Monday, August 6, 2012

FAQ: Yacón

What's that plant? and other frequently asked questions

After the wild success of the potato experiment, I rushed to the nursery to see if I could get a second crop in. This late in the season, they had no more seed potatoes, but told me I could probably do fine with supermarket potatoes, as long as they weren't treated.

As long as I was there, I wandered around to see if there was anything else I might want to grow, and found Yacón: a relative of the sunflower, grown for its edible tubers. Not quite a potato, but definitely worth trying.

What's that plant?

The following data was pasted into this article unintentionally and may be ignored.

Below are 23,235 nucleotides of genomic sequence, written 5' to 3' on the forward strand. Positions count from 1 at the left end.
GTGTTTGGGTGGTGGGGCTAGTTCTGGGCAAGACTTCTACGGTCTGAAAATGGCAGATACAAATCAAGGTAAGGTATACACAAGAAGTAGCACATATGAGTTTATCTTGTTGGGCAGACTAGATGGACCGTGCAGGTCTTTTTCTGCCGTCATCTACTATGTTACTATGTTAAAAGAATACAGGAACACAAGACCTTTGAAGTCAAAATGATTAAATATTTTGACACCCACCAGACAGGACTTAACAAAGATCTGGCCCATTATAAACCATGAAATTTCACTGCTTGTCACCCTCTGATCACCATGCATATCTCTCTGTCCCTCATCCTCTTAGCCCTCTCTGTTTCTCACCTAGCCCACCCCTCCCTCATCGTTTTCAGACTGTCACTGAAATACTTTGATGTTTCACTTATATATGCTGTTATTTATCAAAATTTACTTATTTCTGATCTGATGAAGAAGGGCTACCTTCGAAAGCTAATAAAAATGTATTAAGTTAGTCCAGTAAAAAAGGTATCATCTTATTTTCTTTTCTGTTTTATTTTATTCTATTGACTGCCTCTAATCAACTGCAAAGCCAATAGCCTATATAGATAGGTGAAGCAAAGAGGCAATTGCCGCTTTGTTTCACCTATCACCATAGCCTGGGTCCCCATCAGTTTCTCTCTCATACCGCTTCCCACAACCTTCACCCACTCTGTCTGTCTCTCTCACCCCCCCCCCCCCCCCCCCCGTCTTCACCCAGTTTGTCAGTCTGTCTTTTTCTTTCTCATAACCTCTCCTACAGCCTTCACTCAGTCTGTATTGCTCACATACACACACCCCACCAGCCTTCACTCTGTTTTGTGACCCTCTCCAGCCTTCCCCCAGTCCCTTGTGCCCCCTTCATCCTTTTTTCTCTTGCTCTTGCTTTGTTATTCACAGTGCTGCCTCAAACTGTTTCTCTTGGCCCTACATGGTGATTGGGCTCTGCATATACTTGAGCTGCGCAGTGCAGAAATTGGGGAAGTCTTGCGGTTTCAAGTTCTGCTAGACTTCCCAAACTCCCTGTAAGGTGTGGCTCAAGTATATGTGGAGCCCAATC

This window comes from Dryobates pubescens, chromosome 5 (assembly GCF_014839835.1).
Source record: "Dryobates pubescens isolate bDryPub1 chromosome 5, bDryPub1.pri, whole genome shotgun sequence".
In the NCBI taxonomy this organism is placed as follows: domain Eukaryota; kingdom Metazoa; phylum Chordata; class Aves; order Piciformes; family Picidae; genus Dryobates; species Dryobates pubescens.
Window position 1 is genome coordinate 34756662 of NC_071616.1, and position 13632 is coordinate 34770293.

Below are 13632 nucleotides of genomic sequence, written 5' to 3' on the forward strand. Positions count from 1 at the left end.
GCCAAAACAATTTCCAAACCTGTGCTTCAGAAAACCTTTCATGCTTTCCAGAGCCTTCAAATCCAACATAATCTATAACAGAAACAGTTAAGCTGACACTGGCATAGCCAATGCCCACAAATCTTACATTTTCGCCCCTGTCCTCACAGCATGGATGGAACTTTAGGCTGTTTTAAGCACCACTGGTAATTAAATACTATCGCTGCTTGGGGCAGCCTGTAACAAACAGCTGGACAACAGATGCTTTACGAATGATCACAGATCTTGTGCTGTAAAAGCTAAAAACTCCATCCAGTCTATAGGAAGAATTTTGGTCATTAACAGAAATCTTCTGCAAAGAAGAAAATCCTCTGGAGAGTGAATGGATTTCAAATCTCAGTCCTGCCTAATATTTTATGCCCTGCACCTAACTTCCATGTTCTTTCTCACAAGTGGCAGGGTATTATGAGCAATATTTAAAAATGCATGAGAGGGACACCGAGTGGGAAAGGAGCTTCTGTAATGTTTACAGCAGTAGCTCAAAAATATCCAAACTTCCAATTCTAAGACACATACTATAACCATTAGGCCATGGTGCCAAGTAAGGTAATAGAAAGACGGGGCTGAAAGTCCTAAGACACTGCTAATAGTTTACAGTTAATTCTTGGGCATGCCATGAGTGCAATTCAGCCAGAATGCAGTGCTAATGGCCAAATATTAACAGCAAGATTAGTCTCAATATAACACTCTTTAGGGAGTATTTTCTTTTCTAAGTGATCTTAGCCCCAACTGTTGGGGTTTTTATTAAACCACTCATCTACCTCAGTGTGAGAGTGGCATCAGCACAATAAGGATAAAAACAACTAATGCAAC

Yacón, also known as "Peruvian ground apple."

Yacón, a.k.a. Peruvian Ground Apple

What part do you eat?

Edible tubers grow underground, like potatoes. They taste kind of like apples, or jicama. You can eat them raw or cooked.

What kind of plant is it?

Yacón is related to the sunflower. No word on whether its flowers produce edible seeds, though one web site said it had been cultivated by dividing the root cluster for so many generations that it no longer produces viable pollen or seeds.

Left: Yacón  Right: Sunflowers.

Where does it come from?

Yacón is native to South America.
I bought these plants as seedlings from Berkeley Horticultural Nursery.